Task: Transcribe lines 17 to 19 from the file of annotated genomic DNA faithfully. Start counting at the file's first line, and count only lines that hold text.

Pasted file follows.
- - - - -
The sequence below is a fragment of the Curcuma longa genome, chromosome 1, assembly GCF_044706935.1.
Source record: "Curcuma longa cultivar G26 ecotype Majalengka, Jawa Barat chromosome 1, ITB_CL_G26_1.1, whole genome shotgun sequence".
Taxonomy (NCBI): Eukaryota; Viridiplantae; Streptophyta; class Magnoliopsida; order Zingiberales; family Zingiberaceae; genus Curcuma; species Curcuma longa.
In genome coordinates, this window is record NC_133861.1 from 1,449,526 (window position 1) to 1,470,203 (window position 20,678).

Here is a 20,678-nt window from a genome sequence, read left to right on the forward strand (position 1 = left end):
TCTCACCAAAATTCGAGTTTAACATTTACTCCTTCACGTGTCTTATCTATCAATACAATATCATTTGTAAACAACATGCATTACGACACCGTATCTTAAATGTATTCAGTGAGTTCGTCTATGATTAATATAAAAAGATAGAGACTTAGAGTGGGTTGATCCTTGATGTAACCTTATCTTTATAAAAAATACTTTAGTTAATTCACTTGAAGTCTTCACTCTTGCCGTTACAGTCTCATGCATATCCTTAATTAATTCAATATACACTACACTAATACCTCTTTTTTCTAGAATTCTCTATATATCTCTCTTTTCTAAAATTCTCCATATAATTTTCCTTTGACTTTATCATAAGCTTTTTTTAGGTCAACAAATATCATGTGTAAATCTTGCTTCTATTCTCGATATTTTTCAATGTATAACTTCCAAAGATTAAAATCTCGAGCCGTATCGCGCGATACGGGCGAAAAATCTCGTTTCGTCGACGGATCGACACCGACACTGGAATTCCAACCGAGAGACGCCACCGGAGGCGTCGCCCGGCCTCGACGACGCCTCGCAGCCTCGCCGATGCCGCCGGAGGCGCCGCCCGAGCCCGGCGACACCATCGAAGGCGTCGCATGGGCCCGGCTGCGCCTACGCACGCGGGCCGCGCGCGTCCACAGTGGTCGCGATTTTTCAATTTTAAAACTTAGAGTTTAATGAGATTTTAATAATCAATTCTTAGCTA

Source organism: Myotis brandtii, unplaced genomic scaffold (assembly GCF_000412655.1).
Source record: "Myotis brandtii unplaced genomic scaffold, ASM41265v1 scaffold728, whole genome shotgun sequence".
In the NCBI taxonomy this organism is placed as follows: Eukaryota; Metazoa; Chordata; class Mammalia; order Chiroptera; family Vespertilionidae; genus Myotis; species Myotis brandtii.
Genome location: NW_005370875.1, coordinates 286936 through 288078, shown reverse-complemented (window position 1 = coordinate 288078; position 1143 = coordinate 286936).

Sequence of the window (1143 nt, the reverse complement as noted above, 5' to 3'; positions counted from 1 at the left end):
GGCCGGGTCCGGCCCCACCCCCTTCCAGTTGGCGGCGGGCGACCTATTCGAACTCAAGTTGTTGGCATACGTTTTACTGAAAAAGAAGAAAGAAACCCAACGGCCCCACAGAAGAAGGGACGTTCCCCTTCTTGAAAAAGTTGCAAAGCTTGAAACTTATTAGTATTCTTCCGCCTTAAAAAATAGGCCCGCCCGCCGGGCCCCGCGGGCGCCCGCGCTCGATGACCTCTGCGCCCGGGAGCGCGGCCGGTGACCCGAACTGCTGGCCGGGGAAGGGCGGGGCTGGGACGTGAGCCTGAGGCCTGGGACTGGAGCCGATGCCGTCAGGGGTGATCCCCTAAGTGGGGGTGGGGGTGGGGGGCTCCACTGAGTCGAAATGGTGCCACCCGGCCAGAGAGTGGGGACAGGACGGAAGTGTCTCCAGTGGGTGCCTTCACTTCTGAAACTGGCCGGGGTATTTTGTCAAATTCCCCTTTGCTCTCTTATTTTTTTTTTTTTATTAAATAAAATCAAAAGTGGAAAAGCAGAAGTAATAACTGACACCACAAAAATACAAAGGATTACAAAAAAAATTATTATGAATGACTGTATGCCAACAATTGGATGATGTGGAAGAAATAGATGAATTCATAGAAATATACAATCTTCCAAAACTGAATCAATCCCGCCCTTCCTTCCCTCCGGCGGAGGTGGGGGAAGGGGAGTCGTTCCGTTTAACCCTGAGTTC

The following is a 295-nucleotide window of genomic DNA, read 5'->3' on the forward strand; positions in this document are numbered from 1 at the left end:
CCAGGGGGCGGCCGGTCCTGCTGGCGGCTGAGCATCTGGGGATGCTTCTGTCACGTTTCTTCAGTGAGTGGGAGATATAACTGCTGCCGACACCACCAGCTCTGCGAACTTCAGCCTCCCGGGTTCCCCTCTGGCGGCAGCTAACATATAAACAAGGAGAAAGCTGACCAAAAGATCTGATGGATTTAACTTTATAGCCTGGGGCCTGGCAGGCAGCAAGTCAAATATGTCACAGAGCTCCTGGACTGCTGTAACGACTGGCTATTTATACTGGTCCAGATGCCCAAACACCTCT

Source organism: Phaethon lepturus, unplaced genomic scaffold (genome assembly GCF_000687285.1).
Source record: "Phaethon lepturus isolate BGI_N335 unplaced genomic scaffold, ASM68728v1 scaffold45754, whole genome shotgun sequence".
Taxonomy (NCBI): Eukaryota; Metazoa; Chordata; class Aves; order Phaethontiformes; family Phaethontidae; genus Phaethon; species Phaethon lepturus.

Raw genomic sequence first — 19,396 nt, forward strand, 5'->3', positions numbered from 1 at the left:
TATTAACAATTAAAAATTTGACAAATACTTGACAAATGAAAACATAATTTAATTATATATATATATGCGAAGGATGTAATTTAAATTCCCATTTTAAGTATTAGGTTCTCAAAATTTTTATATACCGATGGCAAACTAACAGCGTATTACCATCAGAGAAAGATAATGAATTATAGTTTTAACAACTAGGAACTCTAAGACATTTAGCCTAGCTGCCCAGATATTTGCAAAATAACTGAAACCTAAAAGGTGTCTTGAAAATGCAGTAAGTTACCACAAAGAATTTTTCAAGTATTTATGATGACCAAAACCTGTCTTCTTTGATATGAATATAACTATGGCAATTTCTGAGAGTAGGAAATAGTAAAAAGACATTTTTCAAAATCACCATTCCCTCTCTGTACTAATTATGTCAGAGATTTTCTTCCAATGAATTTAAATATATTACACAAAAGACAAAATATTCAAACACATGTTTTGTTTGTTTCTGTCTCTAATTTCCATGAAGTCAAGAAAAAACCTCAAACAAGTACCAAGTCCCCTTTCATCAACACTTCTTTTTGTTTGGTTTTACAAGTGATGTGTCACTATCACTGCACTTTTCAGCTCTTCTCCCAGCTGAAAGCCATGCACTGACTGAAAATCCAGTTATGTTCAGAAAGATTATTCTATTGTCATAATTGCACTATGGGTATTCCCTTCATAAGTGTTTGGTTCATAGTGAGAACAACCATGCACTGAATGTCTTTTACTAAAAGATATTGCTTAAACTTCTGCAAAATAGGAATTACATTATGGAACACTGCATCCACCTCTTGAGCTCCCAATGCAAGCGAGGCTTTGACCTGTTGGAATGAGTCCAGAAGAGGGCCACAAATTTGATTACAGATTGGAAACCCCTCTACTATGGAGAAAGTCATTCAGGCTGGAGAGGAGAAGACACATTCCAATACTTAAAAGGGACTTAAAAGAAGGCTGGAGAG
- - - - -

Taxonomy (NCBI): Eukaryota; Metazoa; Chordata; class Aves; order Phaethontiformes; family Phaethontidae; genus Phaethon; species Phaethon lepturus.

Raw genomic sequence first — 19,396 nt, forward strand, 5'->3', positions numbered from 1 at the left:
TATTAACAATTAAAAATTTGACAAATACTTGACAAATGAAAACATAATTTAATTATATATATATATGCGAAGGATGTAATTTAAATTCCCATTTTAAGTATTAGGTTCTCAAAATTTTTATATACCGATGGCAAACTAACAGCGTATTACCATCAGAGAAAGATAATGAATTATAGTTTTAACAACTAGGAACTCTAAGACATTTAGCCTAGCTGCCCAGATATTTGCAAAATAACTGAAACCTAAAAGGTGTCTTGAAAATGCAGTAAGTTACCACAAAGAATTTTTCAAGTATTTATGATGACCAAAACCTGTCTTCTTTGATATGAATATAACTATGGCAATTTCTGAGAGTAGGAAATAGTAAAAAGACATTTTTCAAAATCACCATTCCCTCTCTGTACTAATTATGTCAGAGATTTTCTTCCAATGAATTTAAATATATTACACAAAAGACAAAATATTCAAACACATGTTTTGTTTGTTTCTGTCTCTAATTTCCATGAAGTCAAGAAAAAACCTCAAACAAGTACCAAGTCCCCTTTCATCAACACTTCTTTTTGTTTGGTTTTACAAGTGATGTGTCACTATCACTGCACTTTTCAGCTCTTCTCCCAGCTGAAAGCCATGCACTGACTGAAAATCCAGTTATGTTCAGAAAGATTATTCTATTGTCATAATTGCACTATGGGTATTCCCTTCATAAGTGTTTGGTTCATAGTGAGAACAACCATGCACTGAATGTCTTTTACTAAAAGATATTGCTTAAACTTCTGCAAAATAGGAATTACATTATGGAACACTGCATCCACCTCTTGAGCTCCCAATGCAAGCGAGGCTTTGACCTGTTGGAATGAGTCCAGAAGAGGGCCACAAATTTGATTACAGATTGGAAACCCCTCTACTATGGAGAAAGTCATTCAGGCTGGAGAGGAGAAGACACATTCCAATACTTAAAAGGGACTTAAAAGAAGGCTGGAGAG